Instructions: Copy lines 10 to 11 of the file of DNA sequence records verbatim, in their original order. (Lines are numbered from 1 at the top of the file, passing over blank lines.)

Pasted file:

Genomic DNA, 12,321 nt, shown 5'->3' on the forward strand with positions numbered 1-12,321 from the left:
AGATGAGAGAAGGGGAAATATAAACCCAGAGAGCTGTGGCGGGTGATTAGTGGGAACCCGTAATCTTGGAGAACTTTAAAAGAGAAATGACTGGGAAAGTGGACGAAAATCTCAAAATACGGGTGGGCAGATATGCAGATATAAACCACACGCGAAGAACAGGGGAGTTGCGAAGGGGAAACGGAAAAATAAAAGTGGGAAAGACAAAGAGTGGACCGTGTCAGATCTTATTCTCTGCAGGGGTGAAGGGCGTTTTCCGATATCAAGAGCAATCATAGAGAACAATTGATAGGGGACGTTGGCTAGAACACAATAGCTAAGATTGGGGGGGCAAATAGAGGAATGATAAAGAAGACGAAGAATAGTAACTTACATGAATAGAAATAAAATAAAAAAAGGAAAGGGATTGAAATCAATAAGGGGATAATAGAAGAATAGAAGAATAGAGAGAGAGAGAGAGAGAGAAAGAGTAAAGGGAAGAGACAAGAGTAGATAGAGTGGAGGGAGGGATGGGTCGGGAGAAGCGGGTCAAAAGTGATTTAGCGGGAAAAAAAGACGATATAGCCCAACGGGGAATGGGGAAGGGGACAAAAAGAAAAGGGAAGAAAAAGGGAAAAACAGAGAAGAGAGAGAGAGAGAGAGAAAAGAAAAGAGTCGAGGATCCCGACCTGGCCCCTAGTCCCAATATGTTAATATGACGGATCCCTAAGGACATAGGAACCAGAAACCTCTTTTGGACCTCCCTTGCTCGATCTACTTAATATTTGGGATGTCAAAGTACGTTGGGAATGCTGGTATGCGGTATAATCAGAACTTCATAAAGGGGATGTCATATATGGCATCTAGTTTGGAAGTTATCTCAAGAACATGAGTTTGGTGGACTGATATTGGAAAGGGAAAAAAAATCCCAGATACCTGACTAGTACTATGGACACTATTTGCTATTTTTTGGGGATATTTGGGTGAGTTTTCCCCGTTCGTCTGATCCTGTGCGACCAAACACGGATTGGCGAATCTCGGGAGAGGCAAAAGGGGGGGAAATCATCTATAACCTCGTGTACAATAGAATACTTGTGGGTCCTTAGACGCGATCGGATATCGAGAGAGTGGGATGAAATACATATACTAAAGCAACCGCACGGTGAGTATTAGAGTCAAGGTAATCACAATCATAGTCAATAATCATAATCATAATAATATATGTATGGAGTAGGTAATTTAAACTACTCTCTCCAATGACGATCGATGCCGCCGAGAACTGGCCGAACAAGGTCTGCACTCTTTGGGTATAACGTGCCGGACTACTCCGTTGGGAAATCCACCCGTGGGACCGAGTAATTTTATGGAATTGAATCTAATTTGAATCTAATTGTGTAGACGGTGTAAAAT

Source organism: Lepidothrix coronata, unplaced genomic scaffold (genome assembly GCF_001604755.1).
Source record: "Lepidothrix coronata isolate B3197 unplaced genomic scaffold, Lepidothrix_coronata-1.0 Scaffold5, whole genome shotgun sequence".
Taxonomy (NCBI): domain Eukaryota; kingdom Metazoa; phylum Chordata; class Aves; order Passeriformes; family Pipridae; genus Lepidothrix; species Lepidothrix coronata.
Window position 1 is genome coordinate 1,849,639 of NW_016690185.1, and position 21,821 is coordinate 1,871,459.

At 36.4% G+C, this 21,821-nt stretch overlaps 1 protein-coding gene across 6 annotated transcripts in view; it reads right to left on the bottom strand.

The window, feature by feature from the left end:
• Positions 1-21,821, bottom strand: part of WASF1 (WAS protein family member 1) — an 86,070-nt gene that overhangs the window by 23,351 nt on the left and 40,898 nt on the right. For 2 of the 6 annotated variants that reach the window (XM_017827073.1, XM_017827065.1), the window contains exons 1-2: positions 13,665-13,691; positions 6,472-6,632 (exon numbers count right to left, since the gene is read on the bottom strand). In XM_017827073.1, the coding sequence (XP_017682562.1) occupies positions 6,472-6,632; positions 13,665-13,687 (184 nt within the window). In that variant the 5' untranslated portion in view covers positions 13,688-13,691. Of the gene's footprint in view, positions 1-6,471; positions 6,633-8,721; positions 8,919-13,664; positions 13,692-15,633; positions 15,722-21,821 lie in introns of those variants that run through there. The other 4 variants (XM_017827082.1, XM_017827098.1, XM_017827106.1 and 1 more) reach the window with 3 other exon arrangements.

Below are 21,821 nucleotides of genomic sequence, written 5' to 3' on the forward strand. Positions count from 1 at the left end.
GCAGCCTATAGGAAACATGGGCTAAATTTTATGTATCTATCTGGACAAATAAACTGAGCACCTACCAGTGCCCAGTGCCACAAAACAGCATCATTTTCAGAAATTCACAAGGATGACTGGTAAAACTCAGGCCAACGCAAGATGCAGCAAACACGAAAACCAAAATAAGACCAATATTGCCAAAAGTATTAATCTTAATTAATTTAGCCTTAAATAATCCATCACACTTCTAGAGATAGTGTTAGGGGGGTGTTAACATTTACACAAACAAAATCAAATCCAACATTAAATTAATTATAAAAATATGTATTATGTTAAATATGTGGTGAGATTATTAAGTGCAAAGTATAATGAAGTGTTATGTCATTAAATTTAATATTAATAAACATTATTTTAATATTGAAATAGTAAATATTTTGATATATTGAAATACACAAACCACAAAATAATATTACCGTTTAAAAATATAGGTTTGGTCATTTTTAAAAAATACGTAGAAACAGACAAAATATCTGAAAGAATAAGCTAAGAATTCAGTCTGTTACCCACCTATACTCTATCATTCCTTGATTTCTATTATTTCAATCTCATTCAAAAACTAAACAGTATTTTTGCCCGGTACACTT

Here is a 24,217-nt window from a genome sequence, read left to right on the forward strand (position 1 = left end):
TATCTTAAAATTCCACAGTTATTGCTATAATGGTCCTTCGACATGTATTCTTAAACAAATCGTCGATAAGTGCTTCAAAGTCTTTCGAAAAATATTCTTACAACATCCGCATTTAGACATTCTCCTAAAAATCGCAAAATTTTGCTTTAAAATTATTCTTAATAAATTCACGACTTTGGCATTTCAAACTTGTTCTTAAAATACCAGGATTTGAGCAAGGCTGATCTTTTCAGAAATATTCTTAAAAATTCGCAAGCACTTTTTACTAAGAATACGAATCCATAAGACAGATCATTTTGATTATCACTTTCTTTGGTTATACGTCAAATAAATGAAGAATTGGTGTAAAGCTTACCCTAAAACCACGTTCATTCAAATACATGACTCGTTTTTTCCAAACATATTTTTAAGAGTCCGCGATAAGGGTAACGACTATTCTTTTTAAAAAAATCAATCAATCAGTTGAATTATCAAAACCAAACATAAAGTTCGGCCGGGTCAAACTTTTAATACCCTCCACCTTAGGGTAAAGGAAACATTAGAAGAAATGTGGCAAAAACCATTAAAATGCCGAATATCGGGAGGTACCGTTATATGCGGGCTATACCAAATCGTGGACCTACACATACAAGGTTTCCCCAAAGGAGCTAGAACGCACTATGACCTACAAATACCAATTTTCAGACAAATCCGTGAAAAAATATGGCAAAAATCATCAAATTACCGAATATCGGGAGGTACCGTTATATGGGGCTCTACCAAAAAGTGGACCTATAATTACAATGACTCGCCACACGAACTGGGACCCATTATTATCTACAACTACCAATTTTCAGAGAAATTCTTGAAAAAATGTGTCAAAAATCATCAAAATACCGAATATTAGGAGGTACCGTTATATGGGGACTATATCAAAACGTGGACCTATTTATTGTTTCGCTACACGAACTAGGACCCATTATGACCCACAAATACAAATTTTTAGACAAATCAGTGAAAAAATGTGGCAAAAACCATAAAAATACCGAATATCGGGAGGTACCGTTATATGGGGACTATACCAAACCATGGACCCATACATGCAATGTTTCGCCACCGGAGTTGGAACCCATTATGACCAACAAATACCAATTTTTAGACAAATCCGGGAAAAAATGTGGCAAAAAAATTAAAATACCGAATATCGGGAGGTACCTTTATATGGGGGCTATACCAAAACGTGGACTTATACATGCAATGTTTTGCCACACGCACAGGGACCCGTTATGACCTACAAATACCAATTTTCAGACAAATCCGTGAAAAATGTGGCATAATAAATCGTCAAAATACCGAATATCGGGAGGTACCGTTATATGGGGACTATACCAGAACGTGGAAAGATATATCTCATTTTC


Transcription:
Below are 21,821 nucleotides of genomic sequence, written 5' to 3' on the forward strand. Positions count from 1 at the left end.
GCAGCCTATAGGAAACATGGGCTAAATTTTATGTATCTATCTGGACAAATAAACTGAGCACCTACCAGTGCCCAGTGCCACAAAACAGCATCATTTTCAGAAATTCACAAGGATGACTGGTAAAACTCAGGCCAACGCAAGATGCAGCAAACACGAAAACCAAAATAAGACCAATATTGCCAAAAGTATTAATCTTAATTAATTTAGCCTTAAATAATCCATCACACTTCTAGAGATAGTGTTAGGGGGGTGTTAACATTTACACAAACAAAATCAAATCCAACATTAAATTAATTATAAAAATATGTATTATGTTAAATATGTGGTGAGATTATTAAGTGCAAAGTATAATGAAGTGTTATGTCATTAAATTTAATATTAATAAACATTATTTTAATATTGAAATAGTAAATATTTTGATATATTGAAATACACAAACCACAAAATAATATTACCGTTTAAAAATATAGGTTTGGTCATTTTTAAAAAATACGTAGAAACAGACAAAATATCTGAAAGAATAAGCTAAGAATTCAGTCTGTTACCCACCTATACTCTATCATTCCTTGATTTCTATTATTTCAATCTCATTCAAAAACTAAACAGTATTTTTGCCCGGTACACTT